According to his introductory remarks yesterday, Bishop Sartain only got the call from the nuncio just a week before the announcement here and yesterday’s short-notice welcome liturgy. As I said, as late as Tuesday some key (lay) leadership in the diocese were still unaware of the pending announcement, and at least as late as Monday most priests of the diocese were likewise unaware. Pretty remarkable then that so many were able to gather for the welcome liturgy on Thursday, which our Cathedral staff documented nicely here.
The other interesting aside was the official announcement on Vatican Information Service, which seemed to make the archdiocese much larger than i thought it was. I cross-checked the diocesan statistics, and found a couple of discrepancies. Below is the blurb from VIS
VATICAN CITY, 16 SEP 2010 (VIS) – The Holy Father appointed Bishop James Peter Sartain of Joliet in Illinois, U.S.A., as metropolitan archbishop of Seattle (area 64,269, population 5,141,000, Catholics 964,000, priests 313, permanent deacons 104, religious 551), U.S.A. The archbishop-elect was born in Memphis, U.S.A. in 1952, he was ordained a priest in 1978 and consecrated a bishop in 2000. He succeeds Archbishop Alexander J. Brunett, whose resignation from the pastoral care of the same archdiocese the Holy Father accepted, upon having reached the age limit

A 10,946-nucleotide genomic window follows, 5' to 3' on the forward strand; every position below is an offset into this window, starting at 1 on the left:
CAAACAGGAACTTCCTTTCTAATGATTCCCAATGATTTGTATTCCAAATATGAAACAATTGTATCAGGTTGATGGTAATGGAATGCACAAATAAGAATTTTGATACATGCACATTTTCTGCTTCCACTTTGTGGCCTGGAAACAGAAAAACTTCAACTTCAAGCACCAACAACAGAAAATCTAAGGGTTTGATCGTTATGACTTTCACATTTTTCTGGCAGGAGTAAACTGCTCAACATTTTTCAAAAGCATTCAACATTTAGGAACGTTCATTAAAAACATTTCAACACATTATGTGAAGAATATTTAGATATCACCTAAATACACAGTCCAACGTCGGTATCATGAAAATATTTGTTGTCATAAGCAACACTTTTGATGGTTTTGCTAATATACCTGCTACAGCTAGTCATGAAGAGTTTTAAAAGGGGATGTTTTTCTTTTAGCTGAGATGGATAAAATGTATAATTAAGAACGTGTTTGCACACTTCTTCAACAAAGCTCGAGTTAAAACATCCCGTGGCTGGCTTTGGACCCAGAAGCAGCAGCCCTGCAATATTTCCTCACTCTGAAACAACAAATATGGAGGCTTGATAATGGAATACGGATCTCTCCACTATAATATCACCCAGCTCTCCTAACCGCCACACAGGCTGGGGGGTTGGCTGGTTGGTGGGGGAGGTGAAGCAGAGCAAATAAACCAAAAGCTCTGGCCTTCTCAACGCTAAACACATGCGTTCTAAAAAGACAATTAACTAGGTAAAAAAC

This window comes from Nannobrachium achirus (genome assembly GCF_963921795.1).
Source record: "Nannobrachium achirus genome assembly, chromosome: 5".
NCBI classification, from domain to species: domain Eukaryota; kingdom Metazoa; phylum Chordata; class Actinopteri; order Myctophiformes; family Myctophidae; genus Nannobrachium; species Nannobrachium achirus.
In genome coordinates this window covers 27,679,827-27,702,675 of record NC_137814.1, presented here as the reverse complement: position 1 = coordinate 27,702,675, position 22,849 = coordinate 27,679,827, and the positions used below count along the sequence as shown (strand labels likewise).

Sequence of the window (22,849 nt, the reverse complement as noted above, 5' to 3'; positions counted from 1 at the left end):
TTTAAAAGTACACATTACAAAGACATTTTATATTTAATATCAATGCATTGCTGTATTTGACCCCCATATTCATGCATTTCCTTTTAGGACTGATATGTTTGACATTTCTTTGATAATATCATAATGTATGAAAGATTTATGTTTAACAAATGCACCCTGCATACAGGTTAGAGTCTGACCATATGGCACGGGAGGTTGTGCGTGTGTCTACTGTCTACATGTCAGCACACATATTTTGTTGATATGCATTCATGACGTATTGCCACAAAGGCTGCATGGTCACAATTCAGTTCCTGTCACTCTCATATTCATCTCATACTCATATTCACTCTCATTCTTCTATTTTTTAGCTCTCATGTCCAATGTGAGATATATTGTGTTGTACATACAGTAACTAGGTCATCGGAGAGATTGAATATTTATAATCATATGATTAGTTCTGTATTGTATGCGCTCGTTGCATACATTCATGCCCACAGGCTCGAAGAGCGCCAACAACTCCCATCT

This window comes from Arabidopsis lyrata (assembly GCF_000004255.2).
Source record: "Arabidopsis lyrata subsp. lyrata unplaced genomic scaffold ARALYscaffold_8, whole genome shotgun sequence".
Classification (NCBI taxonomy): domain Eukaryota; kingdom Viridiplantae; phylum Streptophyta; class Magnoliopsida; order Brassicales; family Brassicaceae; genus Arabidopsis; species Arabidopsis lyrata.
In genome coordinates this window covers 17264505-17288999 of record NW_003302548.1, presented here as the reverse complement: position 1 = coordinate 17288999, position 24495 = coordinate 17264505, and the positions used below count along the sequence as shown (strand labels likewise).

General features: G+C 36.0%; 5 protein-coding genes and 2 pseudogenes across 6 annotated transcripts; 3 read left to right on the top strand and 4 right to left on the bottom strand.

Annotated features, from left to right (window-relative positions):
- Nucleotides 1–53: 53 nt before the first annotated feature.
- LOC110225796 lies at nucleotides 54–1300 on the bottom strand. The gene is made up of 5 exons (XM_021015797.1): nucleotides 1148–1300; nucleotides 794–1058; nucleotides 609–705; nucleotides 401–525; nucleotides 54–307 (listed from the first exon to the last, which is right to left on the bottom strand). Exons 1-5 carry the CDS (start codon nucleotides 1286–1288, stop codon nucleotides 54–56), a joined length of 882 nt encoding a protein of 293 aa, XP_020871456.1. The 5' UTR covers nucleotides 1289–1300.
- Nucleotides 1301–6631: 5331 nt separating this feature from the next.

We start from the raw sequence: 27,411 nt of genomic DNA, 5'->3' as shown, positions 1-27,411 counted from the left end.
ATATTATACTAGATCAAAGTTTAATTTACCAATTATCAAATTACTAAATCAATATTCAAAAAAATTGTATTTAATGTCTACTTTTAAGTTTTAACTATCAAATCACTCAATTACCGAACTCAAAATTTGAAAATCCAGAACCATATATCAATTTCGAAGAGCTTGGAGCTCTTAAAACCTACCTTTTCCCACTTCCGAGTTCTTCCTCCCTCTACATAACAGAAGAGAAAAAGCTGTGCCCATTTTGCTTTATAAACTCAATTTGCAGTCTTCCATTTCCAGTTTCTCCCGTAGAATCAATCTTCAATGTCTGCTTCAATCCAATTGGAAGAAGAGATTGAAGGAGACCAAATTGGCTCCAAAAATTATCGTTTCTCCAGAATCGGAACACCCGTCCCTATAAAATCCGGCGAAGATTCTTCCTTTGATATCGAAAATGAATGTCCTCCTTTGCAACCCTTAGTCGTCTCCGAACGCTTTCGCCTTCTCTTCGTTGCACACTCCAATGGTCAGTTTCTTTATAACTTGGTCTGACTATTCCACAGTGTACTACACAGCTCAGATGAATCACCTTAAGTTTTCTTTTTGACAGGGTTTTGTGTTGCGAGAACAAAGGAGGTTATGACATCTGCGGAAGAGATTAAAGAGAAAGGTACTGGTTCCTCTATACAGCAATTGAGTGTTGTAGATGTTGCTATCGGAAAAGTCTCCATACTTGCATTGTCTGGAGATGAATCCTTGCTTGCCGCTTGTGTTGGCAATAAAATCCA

VIS has the total population of the archdiocese at 964,000 – nearly double the archdiocesan statistic of 577,400. Instead of 313 priests, our statistics indicate a total of 290. Though when you add up the constituent numbers indicated by the diocese, you get another number entirely, 322. (131 active diocesan; 63 retired, ‘absent’, or active elsewhere; 96 religious; 32 externs). 100 deacons instead of 104, not so far off. Only 486 religious (men and women), though, instead of 551 – and it is not clear if the priest-religious are counted here as well.
One of my long-standing pet peeves is that you will note neither includes a statistic on lay ecclesial ministers, though a few years ago Archbishop Brunett commissioned a study in the archdiocese that indicated over 800, which does not include Catholic school teachers. Five years after the publication of the USCCB’s guideline document Co-Workers in the Vineyard, and more than fifty years after the first modern lay ecclesial ministers began service in the U.S., it is hard to believe that we are so well hidden that we cannot be counted!